The first impression a business often makes with prospective clients or customers comes from the written word. Your company can lose credibility by having just one typo in the volumes of words it sends out. Here’s how to improve your proofreading skills so you can improve the quality of your written or printed communications.
Therefore, to minimize mistakes, be sure to proofread everything that gets written in your office—and this includes email. Use a guide to help you methodically check for errors. Avoid proofing your own copy in the final stages because it’s easy to become too familiar with it. If it isn’t feasible to delegate proofreading, leave the copy alone for a while—a day preferably—before searching for errors. Read it backwards, too. It’s a good way to trick your mind into seeing common mistakes.
Read Your Copy Four Times to Improve Your Proofreading
The first time, check for deviations in text, e.g., words typed twice in a row (the the), typographical errors, and incorrect word breaks. For example, consider an erroneous word break that’s made with the word “therapist.” If this word is hyphenated in the wrong place, it becomes the “the-rapist.” That doesn’t leave a good impression!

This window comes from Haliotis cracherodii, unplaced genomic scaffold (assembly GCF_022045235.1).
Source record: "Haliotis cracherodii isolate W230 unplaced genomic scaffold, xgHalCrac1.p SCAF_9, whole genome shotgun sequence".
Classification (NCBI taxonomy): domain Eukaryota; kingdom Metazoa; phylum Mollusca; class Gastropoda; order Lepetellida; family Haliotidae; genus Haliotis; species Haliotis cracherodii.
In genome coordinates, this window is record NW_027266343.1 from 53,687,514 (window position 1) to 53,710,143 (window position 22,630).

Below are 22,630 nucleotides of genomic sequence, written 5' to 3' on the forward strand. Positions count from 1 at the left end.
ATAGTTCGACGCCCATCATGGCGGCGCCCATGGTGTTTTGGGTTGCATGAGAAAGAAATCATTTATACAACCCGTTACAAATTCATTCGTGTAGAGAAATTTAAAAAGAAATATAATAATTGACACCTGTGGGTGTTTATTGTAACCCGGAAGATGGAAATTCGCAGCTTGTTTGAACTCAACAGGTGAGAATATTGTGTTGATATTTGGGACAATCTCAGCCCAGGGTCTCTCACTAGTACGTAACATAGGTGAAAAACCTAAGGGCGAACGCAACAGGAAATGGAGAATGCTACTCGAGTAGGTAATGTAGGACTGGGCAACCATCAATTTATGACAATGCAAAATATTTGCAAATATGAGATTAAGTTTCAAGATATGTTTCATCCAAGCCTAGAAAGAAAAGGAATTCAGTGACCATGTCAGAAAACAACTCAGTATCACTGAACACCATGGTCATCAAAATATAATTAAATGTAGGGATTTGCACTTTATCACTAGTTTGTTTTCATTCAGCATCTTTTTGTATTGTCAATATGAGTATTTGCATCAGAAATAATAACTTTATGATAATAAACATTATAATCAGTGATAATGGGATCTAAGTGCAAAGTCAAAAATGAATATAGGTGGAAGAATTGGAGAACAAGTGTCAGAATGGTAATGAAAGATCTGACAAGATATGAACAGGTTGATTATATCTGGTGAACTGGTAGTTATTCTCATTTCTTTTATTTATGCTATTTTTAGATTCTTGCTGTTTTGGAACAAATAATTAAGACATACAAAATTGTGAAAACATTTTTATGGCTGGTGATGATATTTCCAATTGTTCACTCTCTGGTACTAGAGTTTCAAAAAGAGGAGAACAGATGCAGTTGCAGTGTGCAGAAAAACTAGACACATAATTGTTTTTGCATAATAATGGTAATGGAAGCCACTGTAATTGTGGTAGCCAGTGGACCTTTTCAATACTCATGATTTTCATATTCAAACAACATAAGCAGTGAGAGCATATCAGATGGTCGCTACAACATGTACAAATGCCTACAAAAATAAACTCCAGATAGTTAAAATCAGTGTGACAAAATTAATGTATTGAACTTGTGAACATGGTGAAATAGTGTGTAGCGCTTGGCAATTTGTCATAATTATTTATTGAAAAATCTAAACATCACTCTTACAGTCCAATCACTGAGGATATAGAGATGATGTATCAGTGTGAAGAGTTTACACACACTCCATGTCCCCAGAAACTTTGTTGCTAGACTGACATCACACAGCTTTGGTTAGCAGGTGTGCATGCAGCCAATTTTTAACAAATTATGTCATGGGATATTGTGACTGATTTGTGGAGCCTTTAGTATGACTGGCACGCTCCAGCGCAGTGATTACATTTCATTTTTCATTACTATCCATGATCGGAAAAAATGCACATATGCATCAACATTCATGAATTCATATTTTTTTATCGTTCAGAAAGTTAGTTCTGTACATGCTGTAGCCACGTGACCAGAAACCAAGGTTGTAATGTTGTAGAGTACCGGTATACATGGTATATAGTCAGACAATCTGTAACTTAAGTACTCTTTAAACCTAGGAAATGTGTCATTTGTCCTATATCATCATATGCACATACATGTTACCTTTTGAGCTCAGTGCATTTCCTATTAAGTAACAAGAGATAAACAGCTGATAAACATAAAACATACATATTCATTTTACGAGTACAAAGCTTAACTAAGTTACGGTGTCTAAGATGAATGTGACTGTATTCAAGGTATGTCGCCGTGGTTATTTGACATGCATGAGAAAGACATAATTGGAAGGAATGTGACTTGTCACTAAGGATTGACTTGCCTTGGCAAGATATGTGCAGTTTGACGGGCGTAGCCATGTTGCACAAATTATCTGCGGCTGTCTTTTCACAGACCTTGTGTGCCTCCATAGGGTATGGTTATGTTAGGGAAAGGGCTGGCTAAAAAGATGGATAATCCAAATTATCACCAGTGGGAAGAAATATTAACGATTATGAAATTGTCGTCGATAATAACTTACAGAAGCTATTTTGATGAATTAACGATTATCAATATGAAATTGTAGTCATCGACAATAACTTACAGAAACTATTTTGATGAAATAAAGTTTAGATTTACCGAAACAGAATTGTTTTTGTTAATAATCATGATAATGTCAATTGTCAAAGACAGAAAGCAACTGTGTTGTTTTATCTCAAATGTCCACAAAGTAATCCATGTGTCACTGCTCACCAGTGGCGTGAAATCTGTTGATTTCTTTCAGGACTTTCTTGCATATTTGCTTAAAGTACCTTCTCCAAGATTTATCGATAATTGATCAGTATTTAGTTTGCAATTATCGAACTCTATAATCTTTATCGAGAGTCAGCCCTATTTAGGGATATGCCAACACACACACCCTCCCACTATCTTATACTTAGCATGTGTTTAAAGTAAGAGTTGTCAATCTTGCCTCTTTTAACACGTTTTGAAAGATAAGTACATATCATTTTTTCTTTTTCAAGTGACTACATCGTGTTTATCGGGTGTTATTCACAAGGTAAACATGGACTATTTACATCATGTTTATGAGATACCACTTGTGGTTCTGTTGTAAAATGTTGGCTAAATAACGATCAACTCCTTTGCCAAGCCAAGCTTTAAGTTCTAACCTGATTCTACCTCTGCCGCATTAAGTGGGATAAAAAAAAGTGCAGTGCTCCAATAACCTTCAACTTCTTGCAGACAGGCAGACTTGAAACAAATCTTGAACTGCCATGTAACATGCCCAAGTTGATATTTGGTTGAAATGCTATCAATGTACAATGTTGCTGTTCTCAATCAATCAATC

The second time, read for fact or format inconsistency, poor word usage, weak sentence structure, subject/verb disagreements, repetition of thoughts or phrases, and incorrect math.
On the third read, check for language mechanics such as capitalization, punctuation, spelling, and grammar.
The fourth read includes checking overall format—type size, margins, alignment, spacing, positioning (headlines, subheads, copy, footnotes, indentations), pagination, and general appearance.
Spelling and the Brain:
Can you read the following paragraph?